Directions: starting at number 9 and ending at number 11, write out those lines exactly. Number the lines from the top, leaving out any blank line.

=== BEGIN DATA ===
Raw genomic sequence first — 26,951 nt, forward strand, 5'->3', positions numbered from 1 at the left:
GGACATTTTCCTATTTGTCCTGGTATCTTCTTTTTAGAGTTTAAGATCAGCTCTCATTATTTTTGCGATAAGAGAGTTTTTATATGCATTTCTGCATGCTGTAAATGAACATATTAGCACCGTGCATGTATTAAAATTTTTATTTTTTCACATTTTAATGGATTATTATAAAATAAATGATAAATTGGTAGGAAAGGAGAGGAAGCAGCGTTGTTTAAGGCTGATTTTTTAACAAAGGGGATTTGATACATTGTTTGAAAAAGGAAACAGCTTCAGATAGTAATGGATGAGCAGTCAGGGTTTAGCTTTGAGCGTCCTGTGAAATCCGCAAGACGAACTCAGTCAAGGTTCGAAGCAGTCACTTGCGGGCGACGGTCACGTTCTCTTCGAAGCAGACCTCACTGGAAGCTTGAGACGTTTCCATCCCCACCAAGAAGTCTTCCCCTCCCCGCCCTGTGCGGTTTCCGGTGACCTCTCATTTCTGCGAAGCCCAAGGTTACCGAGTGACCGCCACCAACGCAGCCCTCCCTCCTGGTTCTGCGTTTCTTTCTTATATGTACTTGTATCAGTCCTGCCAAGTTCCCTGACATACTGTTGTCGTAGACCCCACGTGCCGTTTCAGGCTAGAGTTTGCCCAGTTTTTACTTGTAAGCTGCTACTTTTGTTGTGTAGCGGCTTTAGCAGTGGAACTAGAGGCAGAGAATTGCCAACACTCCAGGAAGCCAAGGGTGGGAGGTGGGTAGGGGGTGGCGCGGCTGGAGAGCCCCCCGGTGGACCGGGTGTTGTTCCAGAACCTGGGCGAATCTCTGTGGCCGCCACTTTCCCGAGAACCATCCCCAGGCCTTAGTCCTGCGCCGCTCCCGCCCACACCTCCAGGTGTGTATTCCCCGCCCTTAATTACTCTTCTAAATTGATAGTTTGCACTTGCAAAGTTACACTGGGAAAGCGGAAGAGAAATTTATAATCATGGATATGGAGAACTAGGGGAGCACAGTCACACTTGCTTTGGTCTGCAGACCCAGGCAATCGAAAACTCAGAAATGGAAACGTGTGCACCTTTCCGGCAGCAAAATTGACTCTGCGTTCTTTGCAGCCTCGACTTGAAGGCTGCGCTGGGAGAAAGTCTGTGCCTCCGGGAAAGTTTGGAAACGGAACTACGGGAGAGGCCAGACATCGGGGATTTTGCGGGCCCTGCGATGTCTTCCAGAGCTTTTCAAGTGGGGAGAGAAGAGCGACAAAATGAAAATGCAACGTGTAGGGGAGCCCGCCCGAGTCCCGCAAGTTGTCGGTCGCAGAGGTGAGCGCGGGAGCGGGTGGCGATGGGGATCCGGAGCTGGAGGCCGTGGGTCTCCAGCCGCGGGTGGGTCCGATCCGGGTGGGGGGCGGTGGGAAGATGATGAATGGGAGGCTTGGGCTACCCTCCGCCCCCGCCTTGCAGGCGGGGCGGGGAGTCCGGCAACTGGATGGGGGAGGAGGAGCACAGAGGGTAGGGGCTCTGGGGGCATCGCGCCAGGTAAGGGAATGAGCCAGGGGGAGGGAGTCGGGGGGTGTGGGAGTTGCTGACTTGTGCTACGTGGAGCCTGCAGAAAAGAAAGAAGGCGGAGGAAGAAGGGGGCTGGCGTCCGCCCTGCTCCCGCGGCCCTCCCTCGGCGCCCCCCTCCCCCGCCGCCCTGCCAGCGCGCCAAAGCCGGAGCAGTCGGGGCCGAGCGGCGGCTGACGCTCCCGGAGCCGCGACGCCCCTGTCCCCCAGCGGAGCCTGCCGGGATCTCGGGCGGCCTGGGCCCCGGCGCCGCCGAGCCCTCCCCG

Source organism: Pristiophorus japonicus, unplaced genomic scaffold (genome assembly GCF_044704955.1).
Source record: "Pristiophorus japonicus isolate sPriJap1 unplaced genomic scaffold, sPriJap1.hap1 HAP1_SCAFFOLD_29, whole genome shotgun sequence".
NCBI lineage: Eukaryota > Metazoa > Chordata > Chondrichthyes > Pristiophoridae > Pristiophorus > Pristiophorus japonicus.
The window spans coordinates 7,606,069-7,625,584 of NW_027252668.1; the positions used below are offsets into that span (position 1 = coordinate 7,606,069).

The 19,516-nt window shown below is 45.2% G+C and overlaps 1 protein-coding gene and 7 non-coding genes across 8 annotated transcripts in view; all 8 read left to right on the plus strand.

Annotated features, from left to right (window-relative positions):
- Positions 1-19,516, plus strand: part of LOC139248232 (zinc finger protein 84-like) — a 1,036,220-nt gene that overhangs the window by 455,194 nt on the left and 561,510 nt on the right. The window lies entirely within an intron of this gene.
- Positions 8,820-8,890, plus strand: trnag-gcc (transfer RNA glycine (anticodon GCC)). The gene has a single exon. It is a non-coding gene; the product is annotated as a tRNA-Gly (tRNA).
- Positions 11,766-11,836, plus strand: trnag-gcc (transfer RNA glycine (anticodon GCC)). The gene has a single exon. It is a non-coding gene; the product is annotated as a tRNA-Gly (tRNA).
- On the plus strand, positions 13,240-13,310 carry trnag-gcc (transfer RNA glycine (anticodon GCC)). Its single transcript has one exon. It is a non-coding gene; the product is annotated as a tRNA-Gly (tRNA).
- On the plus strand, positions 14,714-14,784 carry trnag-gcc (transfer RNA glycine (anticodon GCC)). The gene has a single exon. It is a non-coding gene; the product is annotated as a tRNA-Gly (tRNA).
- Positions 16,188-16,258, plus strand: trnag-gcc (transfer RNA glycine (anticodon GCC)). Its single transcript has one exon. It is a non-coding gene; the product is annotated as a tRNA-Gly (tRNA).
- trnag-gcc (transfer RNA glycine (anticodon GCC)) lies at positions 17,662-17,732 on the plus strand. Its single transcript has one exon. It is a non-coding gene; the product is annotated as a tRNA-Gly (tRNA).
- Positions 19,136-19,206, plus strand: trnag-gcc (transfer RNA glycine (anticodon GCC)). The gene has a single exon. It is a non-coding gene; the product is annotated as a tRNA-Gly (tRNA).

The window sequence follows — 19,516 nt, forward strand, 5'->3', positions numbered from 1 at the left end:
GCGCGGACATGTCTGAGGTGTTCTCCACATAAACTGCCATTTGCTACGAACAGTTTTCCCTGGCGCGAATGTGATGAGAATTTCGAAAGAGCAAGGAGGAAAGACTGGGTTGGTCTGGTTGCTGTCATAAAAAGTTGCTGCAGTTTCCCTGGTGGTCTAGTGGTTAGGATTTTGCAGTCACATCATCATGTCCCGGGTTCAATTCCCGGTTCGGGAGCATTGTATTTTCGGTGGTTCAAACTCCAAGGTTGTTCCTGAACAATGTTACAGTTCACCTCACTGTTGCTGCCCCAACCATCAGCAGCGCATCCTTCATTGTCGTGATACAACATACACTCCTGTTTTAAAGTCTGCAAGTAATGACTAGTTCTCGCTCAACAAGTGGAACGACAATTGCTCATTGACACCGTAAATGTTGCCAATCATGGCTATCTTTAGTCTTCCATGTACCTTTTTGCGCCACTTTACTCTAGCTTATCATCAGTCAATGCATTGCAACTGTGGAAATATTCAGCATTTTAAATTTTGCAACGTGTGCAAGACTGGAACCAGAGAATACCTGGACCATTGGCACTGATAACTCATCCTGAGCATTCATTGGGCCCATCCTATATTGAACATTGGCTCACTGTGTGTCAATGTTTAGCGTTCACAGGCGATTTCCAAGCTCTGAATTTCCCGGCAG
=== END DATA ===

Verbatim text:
- Positions 1-19,516, plus strand: part of LOC139248232 (zinc finger protein 84-like) — a 1,036,220-nt gene that overhangs the window by 455,194 nt on the left and 561,510 nt on the right. The window lies entirely within an intron of this gene.
- Positions 8,820-8,890, plus strand: trnag-gcc (transfer RNA glycine (anticodon GCC)). The gene has a single exon. It is a non-coding gene; the product is annotated as a tRNA-Gly (tRNA).
- Positions 11,766-11,836, plus strand: trnag-gcc (transfer RNA glycine (anticodon GCC)). The gene has a single exon. It is a non-coding gene; the product is annotated as a tRNA-Gly (tRNA).